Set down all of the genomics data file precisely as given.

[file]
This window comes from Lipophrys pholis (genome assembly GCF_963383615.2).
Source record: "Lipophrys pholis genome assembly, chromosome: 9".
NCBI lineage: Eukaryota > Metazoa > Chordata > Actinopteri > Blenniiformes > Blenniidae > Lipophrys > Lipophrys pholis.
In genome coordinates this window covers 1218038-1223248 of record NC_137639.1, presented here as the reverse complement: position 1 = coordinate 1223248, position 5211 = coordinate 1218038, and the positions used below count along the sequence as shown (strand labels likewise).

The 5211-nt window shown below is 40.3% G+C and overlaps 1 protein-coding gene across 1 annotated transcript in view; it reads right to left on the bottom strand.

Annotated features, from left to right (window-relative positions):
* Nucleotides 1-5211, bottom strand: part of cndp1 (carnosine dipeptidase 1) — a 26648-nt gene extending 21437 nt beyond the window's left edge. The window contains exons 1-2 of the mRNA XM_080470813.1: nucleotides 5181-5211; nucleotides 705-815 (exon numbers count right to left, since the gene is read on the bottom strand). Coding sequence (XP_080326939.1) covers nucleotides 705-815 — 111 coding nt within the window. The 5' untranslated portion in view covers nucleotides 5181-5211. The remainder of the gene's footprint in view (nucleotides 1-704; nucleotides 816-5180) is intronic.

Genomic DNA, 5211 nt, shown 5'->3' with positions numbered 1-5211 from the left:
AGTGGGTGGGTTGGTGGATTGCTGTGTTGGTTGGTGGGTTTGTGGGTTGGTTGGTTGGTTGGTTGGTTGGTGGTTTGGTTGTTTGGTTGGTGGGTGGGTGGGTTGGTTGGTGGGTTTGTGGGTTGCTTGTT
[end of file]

This window comes from Lipophrys pholis (genome assembly GCF_963383615.2).
Source record: "Lipophrys pholis genome assembly, chromosome: 9".
NCBI lineage: Eukaryota > Metazoa > Chordata > Actinopteri > Blenniiformes > Blenniidae > Lipophrys > Lipophrys pholis.
In genome coordinates this window covers 1218038-1223248 of record NC_137639.1, presented here as the reverse complement: position 1 = coordinate 1223248, position 5211 = coordinate 1218038, and the positions used below count along the sequence as shown (strand labels likewise).

The 5211-nt window shown below is 40.3% G+C and overlaps 1 protein-coding gene across 1 annotated transcript in view; it reads right to left on the bottom strand.

Annotated features, from left to right (window-relative positions):
* Nucleotides 1-5211, bottom strand: part of cndp1 (carnosine dipeptidase 1) — a 26648-nt gene extending 21437 nt beyond the window's left edge. The window contains exons 1-2 of the mRNA XM_080470813.1: nucleotides 5181-5211; nucleotides 705-815 (exon numbers count right to left, since the gene is read on the bottom strand). Coding sequence (XP_080326939.1) covers nucleotides 705-815 — 111 coding nt within the window. The 5' untranslated portion in view covers nucleotides 5181-5211. The remainder of the gene's footprint in view (nucleotides 1-704; nucleotides 816-5180) is intronic.

Genomic DNA, 5211 nt, shown 5'->3' with positions numbered 1-5211 from the left:
AGTGGGTGGGTTGGTGGATTGCTGTGTTGGTTGGTGGGTTTGTGGGTTGGTTGGTTGGTTGGTTGGTTGGTGGTTTGGTTGTTTGGTTGGTGGGTGGGTGGGTTGGTTGGTGGGTTTGTGGGTTGCTTGTT